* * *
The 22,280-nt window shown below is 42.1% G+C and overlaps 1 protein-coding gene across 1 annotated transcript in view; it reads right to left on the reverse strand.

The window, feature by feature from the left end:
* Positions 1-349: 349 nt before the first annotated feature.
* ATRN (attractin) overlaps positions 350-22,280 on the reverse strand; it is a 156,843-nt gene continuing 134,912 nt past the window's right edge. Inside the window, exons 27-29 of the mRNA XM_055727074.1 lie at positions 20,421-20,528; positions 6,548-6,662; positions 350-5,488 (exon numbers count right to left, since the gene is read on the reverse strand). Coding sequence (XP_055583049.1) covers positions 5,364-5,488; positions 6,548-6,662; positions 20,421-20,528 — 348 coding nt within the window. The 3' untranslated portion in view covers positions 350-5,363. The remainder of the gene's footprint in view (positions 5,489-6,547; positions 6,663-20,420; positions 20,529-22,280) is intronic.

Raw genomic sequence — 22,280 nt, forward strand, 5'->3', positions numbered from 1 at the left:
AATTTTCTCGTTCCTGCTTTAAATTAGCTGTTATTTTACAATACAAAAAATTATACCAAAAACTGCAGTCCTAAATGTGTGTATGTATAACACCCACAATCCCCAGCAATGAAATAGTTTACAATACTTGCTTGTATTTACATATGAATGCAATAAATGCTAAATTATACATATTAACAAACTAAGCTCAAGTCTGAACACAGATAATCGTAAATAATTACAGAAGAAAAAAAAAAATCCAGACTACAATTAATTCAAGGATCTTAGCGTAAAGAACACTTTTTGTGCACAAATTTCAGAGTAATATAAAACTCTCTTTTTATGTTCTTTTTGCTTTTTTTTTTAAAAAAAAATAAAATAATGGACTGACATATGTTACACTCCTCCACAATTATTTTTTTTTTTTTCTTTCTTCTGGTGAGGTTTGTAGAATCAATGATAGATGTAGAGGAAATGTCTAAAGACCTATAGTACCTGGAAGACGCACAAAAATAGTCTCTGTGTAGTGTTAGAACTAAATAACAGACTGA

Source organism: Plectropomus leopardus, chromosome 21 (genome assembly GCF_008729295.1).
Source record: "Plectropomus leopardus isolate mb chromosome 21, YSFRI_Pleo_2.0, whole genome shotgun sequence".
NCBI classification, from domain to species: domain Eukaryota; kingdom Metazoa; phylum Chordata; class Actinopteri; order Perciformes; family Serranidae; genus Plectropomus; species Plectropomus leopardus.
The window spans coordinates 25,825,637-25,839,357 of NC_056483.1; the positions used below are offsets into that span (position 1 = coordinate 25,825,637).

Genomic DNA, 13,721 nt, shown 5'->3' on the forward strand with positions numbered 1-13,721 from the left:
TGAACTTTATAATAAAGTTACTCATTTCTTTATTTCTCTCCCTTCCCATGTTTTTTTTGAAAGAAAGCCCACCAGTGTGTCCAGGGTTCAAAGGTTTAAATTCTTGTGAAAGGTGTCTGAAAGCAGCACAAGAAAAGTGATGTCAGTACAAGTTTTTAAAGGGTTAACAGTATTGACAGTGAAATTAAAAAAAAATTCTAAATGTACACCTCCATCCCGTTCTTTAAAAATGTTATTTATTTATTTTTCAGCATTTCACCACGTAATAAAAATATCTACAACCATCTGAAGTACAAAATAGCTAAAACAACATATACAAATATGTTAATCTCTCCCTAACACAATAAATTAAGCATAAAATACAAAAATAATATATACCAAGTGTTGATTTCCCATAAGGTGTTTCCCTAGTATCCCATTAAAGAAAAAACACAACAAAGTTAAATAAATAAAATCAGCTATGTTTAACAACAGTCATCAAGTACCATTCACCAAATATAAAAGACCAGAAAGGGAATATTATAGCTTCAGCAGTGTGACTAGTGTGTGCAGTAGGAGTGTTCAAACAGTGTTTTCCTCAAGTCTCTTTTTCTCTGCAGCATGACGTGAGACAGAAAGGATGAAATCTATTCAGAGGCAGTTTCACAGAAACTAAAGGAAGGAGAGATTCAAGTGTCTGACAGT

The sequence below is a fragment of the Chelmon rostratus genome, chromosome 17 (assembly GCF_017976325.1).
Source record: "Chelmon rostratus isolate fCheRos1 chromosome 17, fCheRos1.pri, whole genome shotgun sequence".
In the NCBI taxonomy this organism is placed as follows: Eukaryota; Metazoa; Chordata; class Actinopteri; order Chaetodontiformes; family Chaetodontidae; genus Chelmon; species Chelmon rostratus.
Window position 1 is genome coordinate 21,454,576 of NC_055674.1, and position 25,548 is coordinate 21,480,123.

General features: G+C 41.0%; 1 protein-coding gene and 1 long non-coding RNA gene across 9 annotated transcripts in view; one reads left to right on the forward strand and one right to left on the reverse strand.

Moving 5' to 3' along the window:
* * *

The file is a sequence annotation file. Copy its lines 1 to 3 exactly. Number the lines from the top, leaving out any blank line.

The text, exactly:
The 22,280-nt window shown below is 42.1% G+C and overlaps 1 protein-coding gene across 1 annotated transcript in view; it reads right to left on the reverse strand.

The window, feature by feature from the left end:
* Positions 1-349: 349 nt before the first annotated feature.